Embracing Unconventional Description
Unlike sign language, audio description does not require precise or exact translations, so audio describers can develop their own styles. Actors have found that audio description can help with developing character roles and understanding how their body language conveys certain meanings and shows how different casts can impact descriptions. Audio description traditionally uses third person, expressive delivery to ensure information is presented as objectively as possible, though more and more theaters are adopting unconventional audio description techniques, such as using a first-person narrator, music, tactile displays, or iambic pentameter for constructing descriptions. Audio description can also embrace using unconventional describers by using amateur voice talent, which can be trained in as little as one hour or having cast members or directors write and produce the audio description scripts to ensure that the blind and visually impaired audience is able to see the vision of the director and energy of the cast members just as well as the sighted audience.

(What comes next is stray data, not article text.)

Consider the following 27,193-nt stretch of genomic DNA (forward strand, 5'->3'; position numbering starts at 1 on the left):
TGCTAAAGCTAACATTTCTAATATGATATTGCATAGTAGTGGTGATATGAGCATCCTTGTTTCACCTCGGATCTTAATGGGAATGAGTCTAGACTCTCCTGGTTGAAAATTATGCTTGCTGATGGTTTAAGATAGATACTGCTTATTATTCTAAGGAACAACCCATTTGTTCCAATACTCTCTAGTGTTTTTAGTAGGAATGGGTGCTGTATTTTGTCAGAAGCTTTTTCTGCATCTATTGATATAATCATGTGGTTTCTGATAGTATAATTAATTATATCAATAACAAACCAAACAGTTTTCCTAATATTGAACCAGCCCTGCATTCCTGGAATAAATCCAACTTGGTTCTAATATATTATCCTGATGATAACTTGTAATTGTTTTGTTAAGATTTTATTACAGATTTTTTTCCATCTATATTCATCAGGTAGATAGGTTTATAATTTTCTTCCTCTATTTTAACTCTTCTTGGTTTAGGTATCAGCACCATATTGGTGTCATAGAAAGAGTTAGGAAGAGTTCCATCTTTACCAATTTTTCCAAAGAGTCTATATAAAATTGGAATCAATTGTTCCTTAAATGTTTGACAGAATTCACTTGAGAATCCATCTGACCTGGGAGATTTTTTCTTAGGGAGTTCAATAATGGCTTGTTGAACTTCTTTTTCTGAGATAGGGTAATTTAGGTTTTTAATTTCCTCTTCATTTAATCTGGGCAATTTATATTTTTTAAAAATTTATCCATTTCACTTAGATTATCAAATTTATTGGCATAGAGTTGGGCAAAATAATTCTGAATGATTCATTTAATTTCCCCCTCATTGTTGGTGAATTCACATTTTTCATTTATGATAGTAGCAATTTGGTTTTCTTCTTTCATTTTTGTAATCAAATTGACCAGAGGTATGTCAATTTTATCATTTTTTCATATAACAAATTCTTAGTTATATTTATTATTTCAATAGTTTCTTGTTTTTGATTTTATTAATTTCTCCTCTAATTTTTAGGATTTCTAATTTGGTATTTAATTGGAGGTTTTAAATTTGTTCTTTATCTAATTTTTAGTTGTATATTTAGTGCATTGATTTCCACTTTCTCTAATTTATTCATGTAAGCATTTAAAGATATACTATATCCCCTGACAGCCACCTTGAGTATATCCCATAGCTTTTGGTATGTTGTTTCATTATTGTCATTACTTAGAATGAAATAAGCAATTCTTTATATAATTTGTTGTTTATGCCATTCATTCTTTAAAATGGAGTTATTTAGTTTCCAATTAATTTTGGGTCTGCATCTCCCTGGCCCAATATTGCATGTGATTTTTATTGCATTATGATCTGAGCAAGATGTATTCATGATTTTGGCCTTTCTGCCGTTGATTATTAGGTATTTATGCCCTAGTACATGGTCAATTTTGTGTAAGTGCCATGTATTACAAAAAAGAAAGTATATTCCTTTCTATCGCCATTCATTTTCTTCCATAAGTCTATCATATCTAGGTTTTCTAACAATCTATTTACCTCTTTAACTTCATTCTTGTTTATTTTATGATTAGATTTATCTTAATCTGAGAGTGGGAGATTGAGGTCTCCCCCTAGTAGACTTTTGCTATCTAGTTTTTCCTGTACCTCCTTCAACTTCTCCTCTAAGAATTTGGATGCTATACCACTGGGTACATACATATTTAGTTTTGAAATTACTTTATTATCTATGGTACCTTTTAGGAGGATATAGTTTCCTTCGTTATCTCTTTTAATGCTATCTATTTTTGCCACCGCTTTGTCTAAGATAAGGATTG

How To Train Describers
Audio description procedures, processes, and techniques were first formalized by researcher G. Frazier in the 1970s, though audio description practices for live theater were not developed until 1985 and still have a lot of flexibility. Describers are often regarded as being storytellers and work under the assumption that verbal commentary can replace visual information in its entirety and that complex concepts can be described with simple sounds. Describers take notes in advance about appearance, movement, and work to understand the director’s vision, while ensuring visual information is presented in an objective way without any commentary added or any sound redundancies. Cast members can begin training as audio describers by watching short videos and scenes and writing down summaries of what is going on during the scene. After writing out a description, cast members will compare it against the script to see if any details were left out and then practice reading their script as the video or scene is played out in real time. After mastering the basic skills, they can begin to break down plays and performances into smaller parts such as acts, scenes, and lines to examine the script in-depth and determine what information the audience would need to understand what is happening on stage. Amateur describers can be trained in as little as three hours, though cast members that have been through professional drama or theater training may be trained even faster since these techniques are often discussed in workshops and classes.
User Characteristics to Remember